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Discussion Starter · #1 ·
Okay, I have noticed something about one of my springtail cultures that seems a bit . . . odd.

When one culture in particular begins to get very populous and I see a large hatch of young-un's, I can guarantee that if I feed heavily they will all end up dead. By dead, I mean rolled over on their back, back arched, legs sticking straight out dead. No joke.

The particular container these are in has a very tight sealing lid, so I am wondering if perhaps the high populations and heavy feeding cause a metabolic boost that releases too much CO2 into the air and uses up the available O2. Has anyone else seen this? All I tend to do is leave the lid off for a few hours, close it back up, and the culture will repopulate in a week (presumably from eggs laid previously). It's pretty wild.
 

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Well, Ive noticed that if I overfeed with a powder-type food (yeast, soy flour, spirulina, wheat germ, fish food, etc.) they will really crash for a while, usually at least two weeks. I was thinking maybee the powder turns to slime(well I know that much!) and seals off the pores in the leca-charcoal, or whatever, and suffocates the eggs or something.
 

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A friend of mine has noticed the same thing and he also thinks this has to do with the fact that the springtails are useing all he O2 produceing to much CO2. But he says if he leaves the lid off the culture for a little while they will start coming back to life
 

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why not just poke some holes in the lid then. That is what I do, and I just spray them with water every time I feed them with a spirulina fish food flake. I haven't had any of these problems. I however have the really really tiny springtails right now. Froglets love them.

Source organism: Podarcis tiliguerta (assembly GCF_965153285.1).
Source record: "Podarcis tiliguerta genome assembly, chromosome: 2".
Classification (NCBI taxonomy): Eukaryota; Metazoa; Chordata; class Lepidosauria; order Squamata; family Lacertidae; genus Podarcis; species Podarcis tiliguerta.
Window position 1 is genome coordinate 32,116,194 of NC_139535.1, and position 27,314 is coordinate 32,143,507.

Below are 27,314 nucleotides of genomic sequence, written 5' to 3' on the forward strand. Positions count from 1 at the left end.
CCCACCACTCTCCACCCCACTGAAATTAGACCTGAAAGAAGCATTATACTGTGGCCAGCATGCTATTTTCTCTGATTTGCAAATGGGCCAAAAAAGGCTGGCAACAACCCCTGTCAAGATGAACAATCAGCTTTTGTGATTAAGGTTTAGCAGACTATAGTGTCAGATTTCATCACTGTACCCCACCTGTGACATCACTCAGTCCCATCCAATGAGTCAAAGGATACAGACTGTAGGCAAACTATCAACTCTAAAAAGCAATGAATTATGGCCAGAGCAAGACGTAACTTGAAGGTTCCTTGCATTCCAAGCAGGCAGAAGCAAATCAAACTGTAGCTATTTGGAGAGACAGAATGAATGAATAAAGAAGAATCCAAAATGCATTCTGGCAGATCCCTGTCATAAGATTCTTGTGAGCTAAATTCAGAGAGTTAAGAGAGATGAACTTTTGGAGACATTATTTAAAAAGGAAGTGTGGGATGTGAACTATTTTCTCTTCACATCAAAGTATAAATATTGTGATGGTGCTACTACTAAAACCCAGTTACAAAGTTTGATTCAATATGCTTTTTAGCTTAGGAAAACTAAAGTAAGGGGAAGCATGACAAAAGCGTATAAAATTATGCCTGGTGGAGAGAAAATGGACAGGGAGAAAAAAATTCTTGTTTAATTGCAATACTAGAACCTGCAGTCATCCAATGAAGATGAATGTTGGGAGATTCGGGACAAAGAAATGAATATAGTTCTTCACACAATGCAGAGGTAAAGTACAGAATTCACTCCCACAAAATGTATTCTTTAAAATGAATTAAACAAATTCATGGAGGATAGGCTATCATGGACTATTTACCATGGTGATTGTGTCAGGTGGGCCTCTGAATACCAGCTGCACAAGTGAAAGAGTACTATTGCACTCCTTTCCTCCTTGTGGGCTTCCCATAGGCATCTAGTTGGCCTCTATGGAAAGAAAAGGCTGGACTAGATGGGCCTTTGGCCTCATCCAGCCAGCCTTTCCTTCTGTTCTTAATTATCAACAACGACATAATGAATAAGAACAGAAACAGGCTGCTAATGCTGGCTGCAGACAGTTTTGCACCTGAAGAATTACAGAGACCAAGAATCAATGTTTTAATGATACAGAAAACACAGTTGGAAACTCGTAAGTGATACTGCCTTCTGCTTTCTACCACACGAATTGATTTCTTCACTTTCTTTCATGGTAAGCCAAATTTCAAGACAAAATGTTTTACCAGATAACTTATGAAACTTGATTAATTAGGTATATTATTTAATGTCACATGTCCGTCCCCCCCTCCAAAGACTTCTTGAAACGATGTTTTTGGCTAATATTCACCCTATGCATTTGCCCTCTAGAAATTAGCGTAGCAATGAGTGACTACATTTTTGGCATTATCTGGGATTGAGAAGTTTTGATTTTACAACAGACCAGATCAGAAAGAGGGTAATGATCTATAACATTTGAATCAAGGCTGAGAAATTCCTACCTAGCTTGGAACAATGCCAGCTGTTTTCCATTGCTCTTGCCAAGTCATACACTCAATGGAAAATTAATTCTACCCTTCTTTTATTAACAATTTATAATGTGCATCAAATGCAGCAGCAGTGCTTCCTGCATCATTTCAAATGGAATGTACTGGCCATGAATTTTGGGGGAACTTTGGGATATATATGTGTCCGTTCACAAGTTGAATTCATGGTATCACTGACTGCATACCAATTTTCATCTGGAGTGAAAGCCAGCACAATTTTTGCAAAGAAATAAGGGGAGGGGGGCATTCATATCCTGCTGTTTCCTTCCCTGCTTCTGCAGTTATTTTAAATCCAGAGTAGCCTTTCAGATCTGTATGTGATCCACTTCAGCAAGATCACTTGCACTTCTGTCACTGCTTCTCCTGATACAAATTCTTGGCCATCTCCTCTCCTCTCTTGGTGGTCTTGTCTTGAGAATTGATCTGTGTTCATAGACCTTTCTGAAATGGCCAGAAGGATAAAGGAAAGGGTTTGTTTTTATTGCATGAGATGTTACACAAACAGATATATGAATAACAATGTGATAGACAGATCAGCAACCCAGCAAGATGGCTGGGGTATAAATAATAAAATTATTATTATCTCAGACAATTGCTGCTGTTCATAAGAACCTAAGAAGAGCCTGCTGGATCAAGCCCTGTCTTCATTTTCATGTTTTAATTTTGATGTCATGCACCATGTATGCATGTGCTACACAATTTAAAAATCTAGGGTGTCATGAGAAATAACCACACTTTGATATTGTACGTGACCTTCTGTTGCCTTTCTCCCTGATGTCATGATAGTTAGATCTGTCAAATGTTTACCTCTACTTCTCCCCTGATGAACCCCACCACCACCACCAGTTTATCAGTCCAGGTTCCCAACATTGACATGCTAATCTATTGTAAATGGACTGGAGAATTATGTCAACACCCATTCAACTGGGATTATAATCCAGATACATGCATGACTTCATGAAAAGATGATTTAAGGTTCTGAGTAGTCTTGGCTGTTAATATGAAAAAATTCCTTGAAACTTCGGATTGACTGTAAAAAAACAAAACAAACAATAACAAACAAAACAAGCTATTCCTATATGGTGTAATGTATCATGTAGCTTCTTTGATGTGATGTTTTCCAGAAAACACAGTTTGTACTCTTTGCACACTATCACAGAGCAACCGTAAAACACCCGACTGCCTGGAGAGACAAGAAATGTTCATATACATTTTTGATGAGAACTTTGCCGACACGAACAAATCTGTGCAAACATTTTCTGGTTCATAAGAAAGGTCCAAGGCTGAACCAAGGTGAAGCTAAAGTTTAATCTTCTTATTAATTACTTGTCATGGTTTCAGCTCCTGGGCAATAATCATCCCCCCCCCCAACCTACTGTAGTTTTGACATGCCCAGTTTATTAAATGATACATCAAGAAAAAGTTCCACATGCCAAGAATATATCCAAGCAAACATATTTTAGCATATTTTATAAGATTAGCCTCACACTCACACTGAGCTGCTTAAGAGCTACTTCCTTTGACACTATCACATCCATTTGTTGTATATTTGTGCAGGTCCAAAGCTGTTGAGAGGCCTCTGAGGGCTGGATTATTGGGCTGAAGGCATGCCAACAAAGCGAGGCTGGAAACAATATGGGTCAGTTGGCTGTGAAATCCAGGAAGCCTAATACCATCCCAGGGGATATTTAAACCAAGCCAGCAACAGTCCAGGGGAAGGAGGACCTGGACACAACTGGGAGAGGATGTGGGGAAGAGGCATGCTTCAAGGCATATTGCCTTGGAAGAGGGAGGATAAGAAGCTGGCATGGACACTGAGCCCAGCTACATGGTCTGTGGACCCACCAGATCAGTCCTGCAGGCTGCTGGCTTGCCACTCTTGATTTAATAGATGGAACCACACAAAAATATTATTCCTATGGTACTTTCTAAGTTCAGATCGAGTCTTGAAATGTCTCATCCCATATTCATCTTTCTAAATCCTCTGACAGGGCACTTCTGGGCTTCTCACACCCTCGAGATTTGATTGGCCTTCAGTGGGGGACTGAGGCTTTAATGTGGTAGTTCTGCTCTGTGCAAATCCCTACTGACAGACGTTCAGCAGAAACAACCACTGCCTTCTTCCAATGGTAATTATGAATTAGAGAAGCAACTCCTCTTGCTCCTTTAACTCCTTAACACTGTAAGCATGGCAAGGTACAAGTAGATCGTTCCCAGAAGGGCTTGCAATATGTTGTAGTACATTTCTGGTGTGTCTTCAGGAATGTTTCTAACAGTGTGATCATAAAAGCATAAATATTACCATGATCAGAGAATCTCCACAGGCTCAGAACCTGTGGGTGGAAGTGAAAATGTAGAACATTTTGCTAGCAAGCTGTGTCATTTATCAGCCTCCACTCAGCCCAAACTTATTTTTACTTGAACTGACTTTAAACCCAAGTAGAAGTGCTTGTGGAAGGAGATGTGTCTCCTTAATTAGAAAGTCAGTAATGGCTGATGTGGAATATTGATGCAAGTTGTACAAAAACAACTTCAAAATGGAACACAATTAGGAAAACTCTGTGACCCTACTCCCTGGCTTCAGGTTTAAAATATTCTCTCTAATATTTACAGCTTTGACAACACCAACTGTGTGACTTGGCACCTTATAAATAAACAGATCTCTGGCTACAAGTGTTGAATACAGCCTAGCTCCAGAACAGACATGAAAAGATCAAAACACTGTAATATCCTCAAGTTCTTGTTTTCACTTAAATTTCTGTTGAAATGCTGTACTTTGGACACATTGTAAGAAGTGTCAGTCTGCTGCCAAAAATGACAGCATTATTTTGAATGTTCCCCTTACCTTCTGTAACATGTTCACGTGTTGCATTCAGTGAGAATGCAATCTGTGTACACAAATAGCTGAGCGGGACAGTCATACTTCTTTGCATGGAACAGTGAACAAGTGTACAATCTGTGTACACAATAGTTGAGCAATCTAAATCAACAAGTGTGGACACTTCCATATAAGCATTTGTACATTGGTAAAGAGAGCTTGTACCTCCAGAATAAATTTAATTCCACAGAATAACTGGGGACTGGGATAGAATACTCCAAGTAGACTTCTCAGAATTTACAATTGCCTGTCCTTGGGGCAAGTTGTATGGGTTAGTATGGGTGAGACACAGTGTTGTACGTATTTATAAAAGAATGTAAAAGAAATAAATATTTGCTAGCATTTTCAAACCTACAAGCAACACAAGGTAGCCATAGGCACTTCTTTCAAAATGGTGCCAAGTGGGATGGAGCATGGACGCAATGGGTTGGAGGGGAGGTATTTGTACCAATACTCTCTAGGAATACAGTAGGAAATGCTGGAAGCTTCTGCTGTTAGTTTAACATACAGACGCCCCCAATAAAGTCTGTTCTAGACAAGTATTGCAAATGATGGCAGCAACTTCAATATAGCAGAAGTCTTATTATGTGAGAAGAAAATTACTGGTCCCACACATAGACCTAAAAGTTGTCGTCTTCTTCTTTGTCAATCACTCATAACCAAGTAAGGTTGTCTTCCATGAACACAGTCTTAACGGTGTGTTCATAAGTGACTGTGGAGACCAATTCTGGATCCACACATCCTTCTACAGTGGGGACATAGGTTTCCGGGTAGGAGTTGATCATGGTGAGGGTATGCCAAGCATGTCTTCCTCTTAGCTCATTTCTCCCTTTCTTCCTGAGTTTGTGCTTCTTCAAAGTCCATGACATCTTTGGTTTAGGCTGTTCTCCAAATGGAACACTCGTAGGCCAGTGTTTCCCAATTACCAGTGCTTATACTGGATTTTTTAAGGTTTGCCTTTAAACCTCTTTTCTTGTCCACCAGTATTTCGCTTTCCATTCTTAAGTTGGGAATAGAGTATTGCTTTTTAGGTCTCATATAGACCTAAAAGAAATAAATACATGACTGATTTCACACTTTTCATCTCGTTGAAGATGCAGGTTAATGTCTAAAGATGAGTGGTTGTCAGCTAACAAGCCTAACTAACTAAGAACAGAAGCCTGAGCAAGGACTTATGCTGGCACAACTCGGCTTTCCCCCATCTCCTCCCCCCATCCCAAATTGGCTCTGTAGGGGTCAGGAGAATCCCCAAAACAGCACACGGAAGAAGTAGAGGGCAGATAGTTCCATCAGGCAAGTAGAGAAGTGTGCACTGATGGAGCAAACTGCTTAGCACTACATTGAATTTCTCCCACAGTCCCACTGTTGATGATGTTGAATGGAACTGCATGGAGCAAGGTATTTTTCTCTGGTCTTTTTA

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Discussion Starter · #6 ·
Mantellaprince20 said:
why not just poke some holes in the lid then. That is what I do, and I just spray them with water every time I feed them with a spirulina fish food flake. I haven't had any of these problems. I however have the really really tiny springtails right now. Froglets love them.
I have tried this with some of my newer cultures, but find that it allows predatory mites to get into the cultures. The mites greatly reduce the production, and can bring things into the cultures. Plus, even if the mites don't get in, it doesn't seem to increase the yield by having the holes in the side.
 

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It seems that when I leave the cultures sealed for prolonged amounts of time the springtails enter a state of dormancy ( could be called a crash, but I don't think it is ) and stop moving completely. I can immediately tell when I open the lid of the container that there is definitely a build up of some sort of byproduct of the mold/fungus that the springtails eat and their waste products. In my cultures it smells like really bad cheese, but in every case that this has happened I leave the lid off to get some fresh air inside for about 10 minutes, stir up the cultures a bit and blow into it ( to get more fresh air inside). Hours later the culture is active again, no worse for the experience. I would put holes in the containers but the springtails would get out everywhere, mites would get in as well. I have about 8 large cultures going continously producing tons of food.

rob
 

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I am going through hell with mites! Every week i am refrigerating my dang springtales! need to get some of the paper, my flies are loaded with mites as well, but different mites. Have been for about 4 months, but not side effects beleive it or not, production still boomin.

Ryan
 
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